Source: 3,651 YEARS LIVED: Global Poetry & Prose Reflecting the Pandemic, Edited by Dallas A. Graham.

Also featured in:

Poetry Across the Pond and Beyond, a publication of Lockdown Poets (an underground poetry group founded by Ian Aitken). Gwendolyn is a member of this group, which originated in Scotland. Proceeds from sale of book go to the Cornhill Community Centre, Aberdeen, Scotland

Poetry & Covid, a project funded by the UK Arts and Humanities Research Council, University of Plymouth, and Nottingham Trent University.


So. I didn’t mind this jade-green chrysalis
at first. Well, I did mind, but I could get used to it.
Besides, I was comfortable with tight.
I was comfortable with restrictive. We loved it
when Dad used to tuck us into bed tightly at night
like we were mummies. But this chrysalis hurt
more than most things,
since all the fun stuff I liked to do beforehand
(like drive a car or cook meals for myself)
had been ripped away from me, like the pile
of new socks that were yanked away from my
sweet mother’s hands at our nearby department store
during the crowded Sock Sale of 1974.

Did you know that caterpillars digest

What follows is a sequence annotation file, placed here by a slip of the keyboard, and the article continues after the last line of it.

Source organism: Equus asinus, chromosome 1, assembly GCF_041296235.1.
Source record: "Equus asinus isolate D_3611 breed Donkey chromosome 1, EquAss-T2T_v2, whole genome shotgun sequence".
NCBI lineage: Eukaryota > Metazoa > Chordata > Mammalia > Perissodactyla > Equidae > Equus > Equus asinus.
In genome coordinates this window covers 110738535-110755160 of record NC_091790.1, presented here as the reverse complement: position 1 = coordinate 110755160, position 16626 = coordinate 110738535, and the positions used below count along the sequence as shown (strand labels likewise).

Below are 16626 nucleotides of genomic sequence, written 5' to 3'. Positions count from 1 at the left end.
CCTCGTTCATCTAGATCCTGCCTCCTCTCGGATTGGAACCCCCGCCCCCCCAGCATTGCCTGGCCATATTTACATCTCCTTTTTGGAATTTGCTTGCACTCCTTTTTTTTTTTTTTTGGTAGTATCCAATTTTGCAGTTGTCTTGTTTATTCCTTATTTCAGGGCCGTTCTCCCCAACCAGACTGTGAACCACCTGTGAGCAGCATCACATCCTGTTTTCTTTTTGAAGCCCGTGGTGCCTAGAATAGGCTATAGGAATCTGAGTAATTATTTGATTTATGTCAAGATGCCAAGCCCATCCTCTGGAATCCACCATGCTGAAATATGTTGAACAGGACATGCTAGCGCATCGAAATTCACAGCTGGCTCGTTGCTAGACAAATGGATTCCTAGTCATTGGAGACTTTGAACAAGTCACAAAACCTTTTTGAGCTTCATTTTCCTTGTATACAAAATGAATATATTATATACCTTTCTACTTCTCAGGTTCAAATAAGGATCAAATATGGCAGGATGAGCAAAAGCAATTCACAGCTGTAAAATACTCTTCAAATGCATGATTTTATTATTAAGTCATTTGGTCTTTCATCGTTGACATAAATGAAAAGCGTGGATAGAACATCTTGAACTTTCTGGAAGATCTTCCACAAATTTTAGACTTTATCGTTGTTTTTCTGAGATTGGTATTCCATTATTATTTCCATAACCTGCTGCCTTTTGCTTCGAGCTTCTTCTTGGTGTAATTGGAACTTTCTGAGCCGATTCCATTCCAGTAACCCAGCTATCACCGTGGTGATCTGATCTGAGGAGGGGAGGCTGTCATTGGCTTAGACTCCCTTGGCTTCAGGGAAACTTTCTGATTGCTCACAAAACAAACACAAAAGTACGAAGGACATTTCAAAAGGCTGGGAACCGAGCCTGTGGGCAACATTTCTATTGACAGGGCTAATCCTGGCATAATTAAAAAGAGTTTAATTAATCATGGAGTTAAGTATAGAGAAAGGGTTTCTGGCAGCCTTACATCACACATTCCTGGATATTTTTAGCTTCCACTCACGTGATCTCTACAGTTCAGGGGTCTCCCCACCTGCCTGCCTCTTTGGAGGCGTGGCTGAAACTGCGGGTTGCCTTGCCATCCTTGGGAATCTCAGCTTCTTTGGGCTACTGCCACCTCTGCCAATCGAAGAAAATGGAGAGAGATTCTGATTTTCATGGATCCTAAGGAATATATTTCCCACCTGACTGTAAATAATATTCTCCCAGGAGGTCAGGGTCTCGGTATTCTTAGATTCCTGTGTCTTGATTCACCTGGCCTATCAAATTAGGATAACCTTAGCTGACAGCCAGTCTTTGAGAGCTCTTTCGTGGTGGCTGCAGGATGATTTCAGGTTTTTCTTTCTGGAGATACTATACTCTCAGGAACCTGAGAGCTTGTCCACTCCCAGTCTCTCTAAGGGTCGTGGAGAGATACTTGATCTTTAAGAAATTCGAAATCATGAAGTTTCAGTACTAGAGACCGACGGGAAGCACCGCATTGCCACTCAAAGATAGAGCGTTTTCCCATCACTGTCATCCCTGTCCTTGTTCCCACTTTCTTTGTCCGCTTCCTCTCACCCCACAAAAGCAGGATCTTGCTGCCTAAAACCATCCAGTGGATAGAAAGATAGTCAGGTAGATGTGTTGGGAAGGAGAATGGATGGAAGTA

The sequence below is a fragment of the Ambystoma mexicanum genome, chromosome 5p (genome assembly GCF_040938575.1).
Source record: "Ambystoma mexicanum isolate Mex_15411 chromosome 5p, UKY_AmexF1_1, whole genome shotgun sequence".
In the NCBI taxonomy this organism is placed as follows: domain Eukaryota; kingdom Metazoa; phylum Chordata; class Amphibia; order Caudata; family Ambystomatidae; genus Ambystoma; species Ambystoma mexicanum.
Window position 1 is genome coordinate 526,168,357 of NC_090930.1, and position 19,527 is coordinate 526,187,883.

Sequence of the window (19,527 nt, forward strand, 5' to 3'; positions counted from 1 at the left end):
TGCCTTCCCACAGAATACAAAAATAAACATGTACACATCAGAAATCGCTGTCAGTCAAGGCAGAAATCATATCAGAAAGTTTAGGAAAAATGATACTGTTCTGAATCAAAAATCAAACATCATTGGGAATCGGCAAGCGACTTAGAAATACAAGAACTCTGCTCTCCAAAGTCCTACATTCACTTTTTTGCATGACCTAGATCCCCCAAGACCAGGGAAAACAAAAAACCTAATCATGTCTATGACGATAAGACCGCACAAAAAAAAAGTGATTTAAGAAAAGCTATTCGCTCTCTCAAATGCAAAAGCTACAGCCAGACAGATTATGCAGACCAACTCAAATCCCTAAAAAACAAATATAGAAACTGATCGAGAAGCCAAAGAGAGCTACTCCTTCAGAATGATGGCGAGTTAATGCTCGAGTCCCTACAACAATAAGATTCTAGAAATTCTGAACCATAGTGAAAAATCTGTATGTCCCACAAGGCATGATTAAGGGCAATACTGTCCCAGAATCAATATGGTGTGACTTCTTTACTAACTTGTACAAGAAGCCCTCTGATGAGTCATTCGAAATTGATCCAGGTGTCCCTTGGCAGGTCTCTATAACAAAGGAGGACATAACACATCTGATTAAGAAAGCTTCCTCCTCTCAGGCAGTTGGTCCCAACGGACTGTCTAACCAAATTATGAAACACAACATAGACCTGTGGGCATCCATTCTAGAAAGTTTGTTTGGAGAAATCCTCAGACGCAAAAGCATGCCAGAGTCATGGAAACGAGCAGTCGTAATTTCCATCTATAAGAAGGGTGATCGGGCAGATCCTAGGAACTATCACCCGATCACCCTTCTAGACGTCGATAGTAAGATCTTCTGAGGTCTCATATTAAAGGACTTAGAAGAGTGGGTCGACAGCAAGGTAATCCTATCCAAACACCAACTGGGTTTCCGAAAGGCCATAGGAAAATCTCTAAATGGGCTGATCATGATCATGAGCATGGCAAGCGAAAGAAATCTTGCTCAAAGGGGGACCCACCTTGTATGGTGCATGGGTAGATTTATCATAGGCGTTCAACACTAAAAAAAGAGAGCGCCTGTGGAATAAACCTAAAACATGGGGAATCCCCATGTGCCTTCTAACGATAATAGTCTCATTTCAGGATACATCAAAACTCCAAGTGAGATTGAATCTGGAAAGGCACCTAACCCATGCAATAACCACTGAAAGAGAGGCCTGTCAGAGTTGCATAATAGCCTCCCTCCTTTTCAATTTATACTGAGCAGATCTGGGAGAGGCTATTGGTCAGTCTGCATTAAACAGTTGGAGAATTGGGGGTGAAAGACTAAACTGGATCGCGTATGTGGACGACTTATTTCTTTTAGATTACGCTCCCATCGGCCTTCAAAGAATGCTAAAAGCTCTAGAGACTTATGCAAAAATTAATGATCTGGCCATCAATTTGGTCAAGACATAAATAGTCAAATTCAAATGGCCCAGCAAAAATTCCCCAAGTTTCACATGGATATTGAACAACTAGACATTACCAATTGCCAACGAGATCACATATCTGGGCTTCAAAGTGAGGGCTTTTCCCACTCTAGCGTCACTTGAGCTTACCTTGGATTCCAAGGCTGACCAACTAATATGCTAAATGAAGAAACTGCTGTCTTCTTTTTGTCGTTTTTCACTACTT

themselves inside of their cocoons,
and that all of their tissues are dissolved
before The Great Metamorphosis occurs?
That said, I had no choice but to lay around
in this disorder—not of my own making, mind you—
waiting for wings.
And I figured, well, it won’t last long, and at least
it will be worth it because when I materialize
from this alien-esque change, I may emerge
a triumphant, beautiful butterfly
with a Mother Teresa personality, the patience of Job,
and an unwrinkled face like the one I had
when the chrysalis thing first started ten
very long years ago.

When everything disintegrated
it meant only one thing: when I emerged
all put back together again like Humpty Dumpty,
I was going to be wiser. Every word
that would usher forth from my sanctified brain
and out of my holy lips would be worth recording